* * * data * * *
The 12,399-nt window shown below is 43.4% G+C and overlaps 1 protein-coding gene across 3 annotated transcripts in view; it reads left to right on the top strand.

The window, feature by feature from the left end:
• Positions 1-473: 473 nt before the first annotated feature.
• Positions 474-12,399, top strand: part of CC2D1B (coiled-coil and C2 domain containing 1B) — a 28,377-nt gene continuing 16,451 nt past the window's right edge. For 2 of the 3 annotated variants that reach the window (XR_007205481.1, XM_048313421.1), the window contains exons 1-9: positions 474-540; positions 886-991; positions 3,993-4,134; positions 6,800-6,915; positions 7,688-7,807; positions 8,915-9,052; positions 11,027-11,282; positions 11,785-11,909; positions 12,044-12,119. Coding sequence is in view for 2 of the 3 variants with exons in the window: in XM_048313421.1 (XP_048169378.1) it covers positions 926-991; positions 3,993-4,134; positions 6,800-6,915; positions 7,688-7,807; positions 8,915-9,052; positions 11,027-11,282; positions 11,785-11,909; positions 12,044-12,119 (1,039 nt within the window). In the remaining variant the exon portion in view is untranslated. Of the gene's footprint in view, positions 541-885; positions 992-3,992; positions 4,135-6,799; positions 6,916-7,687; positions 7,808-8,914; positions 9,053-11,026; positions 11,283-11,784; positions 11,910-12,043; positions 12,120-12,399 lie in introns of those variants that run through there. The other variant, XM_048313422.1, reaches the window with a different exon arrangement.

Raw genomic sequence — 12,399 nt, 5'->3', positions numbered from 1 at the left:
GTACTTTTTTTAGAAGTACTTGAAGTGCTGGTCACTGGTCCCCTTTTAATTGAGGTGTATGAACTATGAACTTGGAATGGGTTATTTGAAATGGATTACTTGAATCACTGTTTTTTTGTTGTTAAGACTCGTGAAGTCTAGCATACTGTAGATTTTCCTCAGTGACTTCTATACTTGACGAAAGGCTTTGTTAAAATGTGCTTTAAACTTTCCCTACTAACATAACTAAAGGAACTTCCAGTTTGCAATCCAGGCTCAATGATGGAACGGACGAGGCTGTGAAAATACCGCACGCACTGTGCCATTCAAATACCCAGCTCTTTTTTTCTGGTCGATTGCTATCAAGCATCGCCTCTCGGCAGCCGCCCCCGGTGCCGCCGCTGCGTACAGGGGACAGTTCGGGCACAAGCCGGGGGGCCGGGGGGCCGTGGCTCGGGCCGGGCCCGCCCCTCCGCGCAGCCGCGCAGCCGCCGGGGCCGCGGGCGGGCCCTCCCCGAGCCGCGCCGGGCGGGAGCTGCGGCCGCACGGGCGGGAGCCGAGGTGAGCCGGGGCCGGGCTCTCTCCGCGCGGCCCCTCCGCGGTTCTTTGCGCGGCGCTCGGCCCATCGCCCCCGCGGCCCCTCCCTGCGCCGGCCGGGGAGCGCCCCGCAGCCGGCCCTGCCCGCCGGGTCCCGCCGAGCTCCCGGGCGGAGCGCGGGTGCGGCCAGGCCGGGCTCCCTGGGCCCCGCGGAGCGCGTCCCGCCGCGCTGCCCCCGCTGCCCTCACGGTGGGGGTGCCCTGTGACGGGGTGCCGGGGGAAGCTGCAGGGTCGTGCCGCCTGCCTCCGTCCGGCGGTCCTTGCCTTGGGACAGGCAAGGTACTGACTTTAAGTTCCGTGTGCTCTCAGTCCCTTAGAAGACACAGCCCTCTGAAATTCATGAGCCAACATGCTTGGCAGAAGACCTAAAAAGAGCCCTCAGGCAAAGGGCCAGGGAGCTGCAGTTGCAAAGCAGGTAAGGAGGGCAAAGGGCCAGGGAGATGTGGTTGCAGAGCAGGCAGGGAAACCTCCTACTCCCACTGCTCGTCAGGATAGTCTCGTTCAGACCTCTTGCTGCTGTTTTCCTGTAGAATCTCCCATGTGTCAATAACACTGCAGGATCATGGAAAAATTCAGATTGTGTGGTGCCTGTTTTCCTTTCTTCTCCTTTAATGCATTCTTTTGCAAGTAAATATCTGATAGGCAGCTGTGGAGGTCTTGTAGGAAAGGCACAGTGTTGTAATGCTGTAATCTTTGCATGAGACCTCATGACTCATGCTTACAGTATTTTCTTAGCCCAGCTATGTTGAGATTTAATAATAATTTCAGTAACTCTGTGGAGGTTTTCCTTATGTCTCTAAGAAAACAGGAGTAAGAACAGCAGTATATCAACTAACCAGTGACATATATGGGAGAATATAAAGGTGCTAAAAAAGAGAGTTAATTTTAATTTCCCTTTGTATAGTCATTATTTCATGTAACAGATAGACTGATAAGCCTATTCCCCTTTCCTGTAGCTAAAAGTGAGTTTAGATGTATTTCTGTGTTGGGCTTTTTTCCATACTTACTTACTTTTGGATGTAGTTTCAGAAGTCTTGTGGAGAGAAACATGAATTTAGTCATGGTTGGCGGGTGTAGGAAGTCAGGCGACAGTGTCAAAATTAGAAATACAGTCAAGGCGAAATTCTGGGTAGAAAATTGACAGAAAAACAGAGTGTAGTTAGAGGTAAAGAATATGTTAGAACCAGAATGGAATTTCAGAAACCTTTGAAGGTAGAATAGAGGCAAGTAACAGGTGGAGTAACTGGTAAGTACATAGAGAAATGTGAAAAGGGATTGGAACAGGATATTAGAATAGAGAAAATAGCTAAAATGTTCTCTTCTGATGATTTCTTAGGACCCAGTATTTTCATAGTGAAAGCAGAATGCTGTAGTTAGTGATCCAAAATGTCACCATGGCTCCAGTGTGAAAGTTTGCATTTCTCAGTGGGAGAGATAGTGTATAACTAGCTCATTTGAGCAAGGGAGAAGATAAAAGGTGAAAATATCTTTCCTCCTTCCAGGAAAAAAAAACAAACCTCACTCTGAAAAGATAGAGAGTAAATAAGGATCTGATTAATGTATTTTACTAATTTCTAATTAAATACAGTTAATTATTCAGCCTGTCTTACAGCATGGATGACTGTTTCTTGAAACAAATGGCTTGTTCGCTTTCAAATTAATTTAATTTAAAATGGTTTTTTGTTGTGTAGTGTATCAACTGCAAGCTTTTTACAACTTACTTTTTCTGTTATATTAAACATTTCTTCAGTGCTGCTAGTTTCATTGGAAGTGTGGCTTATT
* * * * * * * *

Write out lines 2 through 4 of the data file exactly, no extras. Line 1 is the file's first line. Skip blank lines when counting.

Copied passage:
The window, feature by feature from the left end:
• Positions 1-473: 473 nt before the first annotated feature.
• Positions 474-12,399, top strand: part of CC2D1B (coiled-coil and C2 domain containing 1B) — a 28,377-nt gene continuing 16,451 nt past the window's right edge. For 2 of the 3 annotated variants that reach the window (XR_007205481.1, XM_048313421.1), the window contains exons 1-9: positions 474-540; positions 886-991; positions 3,993-4,134; positions 6,800-6,915; positions 7,688-7,807; positions 8,915-9,052; positions 11,027-11,282; positions 11,785-11,909; positions 12,044-12,119. Coding sequence is in view for 2 of the 3 variants with exons in the window: in XM_048313421.1 (XP_048169378.1) it covers positions 926-991; positions 3,993-4,134; positions 6,800-6,915; positions 7,688-7,807; positions 8,915-9,052; positions 11,027-11,282; positions 11,785-11,909; positions 12,044-12,119 (1,039 nt within the window). In the remaining variant the exon portion in view is untranslated. Of the gene's footprint in view, positions 541-885; positions 992-3,992; positions 4,135-6,799; positions 6,916-7,687; positions 7,808-8,914; positions 9,053-11,026; positions 11,283-11,784; positions 11,910-12,043; positions 12,120-12,399 lie in introns of those variants that run through there. The other variant, XM_048313422.1, reaches the window with a different exon arrangement.